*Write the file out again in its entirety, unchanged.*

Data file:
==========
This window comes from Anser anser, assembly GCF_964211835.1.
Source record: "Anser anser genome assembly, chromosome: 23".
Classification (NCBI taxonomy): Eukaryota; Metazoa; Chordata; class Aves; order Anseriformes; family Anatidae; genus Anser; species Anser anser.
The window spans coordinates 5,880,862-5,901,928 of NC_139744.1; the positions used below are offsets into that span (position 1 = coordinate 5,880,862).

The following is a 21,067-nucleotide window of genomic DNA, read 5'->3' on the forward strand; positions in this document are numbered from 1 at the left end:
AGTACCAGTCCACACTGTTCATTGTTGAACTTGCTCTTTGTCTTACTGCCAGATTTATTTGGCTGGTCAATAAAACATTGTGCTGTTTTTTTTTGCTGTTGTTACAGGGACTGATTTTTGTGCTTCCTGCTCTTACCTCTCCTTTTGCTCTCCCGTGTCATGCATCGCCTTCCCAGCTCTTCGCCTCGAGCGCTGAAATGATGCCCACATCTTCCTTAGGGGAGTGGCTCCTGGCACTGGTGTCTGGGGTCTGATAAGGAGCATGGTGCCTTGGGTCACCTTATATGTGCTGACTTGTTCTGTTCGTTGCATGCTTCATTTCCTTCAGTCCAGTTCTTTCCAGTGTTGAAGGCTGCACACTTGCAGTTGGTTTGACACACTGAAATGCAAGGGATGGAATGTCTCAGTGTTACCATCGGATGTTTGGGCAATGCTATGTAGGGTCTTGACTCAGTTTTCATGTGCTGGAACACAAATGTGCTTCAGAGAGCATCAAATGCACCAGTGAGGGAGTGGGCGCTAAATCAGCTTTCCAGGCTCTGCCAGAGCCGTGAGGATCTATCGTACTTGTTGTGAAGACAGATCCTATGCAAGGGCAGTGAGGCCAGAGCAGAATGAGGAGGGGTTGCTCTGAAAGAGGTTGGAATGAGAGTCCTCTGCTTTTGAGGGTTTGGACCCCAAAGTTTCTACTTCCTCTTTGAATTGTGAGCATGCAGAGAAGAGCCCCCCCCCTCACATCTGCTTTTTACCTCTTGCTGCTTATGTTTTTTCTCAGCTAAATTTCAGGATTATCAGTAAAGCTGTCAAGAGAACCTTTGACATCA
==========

This window comes from Anser anser, assembly GCF_964211835.1.
Source record: "Anser anser genome assembly, chromosome: 23".
Classification (NCBI taxonomy): Eukaryota; Metazoa; Chordata; class Aves; order Anseriformes; family Anatidae; genus Anser; species Anser anser.
The window spans coordinates 5,880,862-5,901,928 of NC_139744.1; the positions used below are offsets into that span (position 1 = coordinate 5,880,862).

The following is a 21,067-nucleotide window of genomic DNA, read 5'->3' on the forward strand; positions in this document are numbered from 1 at the left end:
AGTACCAGTCCACACTGTTCATTGTTGAACTTGCTCTTTGTCTTACTGCCAGATTTATTTGGCTGGTCAATAAAACATTGTGCTGTTTTTTTTTGCTGTTGTTACAGGGACTGATTTTTGTGCTTCCTGCTCTTACCTCTCCTTTTGCTCTCCCGTGTCATGCATCGCCTTCCCAGCTCTTCGCCTCGAGCGCTGAAATGATGCCCACATCTTCCTTAGGGGAGTGGCTCCTGGCACTGGTGTCTGGGGTCTGATAAGGAGCATGGTGCCTTGGGTCACCTTATATGTGCTGACTTGTTCTGTTCGTTGCATGCTTCATTTCCTTCAGTCCAGTTCTTTCCAGTGTTGAAGGCTGCACACTTGCAGTTGGTTTGACACACTGAAATGCAAGGGATGGAATGTCTCAGTGTTACCATCGGATGTTTGGGCAATGCTATGTAGGGTCTTGACTCAGTTTTCATGTGCTGGAACACAAATGTGCTTCAGAGAGCATCAAATGCACCAGTGAGGGAGTGGGCGCTAAATCAGCTTTCCAGGCTCTGCCAGAGCCGTGAGGATCTATCGTACTTGTTGTGAAGACAGATCCTATGCAAGGGCAGTGAGGCCAGAGCAGAATGAGGAGGGGTTGCTCTGAAAGAGGTTGGAATGAGAGTCCTCTGCTTTTGAGGGTTTGGACCCCAAAGTTTCTACTTCCTCTTTGAATTGTGAGCATGCAGAGAAGAGCCCCCCCCCTCACATCTGCTTTTTACCTCTTGCTGCTTATGTTTTTTCTCAGCTAAATTTCAGGATTATCAGTAAAGCTGTCAAGAGAACCTTTGACATCA